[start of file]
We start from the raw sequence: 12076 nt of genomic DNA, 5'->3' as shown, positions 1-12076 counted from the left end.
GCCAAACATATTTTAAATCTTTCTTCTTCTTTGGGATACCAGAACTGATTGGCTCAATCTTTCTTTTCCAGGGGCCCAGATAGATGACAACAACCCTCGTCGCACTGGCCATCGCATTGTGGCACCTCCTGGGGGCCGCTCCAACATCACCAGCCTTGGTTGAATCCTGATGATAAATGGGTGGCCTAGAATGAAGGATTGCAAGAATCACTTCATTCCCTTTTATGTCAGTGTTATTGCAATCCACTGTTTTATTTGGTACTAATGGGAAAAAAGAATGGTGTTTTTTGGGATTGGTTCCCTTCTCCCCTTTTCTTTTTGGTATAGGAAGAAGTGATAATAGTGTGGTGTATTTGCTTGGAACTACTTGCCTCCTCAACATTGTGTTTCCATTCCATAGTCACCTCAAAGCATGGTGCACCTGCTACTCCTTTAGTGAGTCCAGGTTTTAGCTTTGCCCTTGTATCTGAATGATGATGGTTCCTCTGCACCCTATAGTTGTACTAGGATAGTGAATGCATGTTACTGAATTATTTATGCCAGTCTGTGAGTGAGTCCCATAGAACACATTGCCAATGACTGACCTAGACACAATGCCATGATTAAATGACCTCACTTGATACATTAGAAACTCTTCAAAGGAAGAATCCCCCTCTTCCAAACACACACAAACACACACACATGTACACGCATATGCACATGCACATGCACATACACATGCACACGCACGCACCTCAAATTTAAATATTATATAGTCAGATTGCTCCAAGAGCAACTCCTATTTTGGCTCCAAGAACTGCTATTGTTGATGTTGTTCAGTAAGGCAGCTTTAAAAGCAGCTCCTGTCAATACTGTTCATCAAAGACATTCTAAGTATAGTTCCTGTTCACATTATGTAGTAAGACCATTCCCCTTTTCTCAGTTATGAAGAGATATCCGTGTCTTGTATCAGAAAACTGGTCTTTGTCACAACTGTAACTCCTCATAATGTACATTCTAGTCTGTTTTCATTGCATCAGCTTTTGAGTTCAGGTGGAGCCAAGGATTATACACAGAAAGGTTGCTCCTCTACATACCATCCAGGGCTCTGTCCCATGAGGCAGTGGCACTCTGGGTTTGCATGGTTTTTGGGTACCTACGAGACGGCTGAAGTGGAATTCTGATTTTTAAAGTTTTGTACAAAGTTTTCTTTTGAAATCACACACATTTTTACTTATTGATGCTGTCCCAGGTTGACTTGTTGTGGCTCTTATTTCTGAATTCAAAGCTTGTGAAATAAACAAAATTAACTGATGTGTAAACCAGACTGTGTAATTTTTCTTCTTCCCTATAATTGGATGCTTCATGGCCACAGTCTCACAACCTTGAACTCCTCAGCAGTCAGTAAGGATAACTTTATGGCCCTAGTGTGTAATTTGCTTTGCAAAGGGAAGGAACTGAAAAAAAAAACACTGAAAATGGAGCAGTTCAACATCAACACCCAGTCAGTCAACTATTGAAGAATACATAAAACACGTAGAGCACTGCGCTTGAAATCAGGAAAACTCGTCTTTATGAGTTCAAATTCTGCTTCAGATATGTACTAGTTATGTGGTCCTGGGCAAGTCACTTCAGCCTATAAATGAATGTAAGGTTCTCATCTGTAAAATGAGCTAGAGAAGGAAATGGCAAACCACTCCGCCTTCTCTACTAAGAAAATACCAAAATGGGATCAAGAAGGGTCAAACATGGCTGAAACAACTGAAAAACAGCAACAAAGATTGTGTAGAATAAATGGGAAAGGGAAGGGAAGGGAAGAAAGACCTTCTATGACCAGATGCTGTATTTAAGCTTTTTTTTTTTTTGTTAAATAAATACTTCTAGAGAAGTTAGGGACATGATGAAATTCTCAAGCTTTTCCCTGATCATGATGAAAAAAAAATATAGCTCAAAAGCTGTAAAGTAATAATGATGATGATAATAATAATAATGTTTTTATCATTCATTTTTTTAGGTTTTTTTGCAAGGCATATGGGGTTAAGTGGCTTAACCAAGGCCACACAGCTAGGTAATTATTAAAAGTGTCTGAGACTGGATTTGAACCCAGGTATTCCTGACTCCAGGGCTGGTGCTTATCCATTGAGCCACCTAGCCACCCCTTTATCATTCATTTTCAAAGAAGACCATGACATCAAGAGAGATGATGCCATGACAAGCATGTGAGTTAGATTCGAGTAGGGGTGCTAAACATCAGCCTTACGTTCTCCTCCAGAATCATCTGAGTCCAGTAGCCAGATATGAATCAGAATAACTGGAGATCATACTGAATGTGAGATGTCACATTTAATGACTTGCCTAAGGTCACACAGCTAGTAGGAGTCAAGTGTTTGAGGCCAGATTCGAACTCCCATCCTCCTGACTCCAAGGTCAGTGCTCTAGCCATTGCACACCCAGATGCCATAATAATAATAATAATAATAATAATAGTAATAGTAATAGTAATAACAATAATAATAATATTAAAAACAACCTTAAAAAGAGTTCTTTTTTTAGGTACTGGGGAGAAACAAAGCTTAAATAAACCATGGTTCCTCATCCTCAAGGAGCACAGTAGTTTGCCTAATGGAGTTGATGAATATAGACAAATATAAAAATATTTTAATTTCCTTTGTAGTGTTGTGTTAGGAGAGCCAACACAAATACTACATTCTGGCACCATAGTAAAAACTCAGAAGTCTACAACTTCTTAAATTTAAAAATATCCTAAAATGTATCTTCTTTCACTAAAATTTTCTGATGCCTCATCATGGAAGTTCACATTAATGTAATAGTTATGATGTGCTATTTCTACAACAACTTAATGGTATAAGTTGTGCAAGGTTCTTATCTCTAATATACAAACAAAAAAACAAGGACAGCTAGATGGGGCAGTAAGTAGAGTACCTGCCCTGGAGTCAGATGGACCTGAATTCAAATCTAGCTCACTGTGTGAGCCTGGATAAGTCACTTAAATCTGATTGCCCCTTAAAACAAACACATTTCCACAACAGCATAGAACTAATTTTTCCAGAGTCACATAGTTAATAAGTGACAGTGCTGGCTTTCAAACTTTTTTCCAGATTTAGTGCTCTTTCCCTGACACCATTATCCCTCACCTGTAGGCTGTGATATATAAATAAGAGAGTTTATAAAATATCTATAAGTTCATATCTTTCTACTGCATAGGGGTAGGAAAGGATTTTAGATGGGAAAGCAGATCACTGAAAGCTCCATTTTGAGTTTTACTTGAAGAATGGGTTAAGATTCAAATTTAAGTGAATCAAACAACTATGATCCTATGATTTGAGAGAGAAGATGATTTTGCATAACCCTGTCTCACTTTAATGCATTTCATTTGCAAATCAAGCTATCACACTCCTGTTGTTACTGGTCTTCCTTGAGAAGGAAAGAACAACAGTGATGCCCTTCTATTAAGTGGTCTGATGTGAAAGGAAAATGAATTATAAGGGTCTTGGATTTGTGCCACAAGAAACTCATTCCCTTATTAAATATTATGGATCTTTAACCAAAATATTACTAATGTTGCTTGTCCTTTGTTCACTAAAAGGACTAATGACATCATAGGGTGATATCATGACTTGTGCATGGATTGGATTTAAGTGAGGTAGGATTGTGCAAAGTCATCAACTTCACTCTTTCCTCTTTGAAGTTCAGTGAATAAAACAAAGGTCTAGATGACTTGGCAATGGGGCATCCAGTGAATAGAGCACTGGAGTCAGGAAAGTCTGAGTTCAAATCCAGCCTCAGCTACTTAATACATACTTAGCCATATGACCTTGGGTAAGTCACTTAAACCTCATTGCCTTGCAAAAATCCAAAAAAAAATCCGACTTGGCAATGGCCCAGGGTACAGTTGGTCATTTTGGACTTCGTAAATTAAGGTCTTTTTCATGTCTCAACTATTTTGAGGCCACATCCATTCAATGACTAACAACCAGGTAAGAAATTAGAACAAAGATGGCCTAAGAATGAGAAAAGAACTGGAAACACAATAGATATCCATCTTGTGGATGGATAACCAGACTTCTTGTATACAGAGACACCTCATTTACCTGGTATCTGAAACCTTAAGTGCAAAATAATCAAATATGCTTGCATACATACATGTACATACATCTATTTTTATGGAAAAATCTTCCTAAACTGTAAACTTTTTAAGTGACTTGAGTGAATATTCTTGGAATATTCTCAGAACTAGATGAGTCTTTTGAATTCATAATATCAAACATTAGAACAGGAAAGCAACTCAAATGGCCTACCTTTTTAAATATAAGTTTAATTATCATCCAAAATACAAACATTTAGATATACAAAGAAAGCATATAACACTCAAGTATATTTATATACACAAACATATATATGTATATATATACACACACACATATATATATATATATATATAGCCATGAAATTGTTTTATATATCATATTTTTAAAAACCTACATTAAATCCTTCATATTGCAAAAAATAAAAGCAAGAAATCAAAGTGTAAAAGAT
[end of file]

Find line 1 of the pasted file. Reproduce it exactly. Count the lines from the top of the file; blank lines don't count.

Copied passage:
We start from the raw sequence: 12076 nt of genomic DNA, 5'->3' as shown, positions 1-12076 counted from the left end.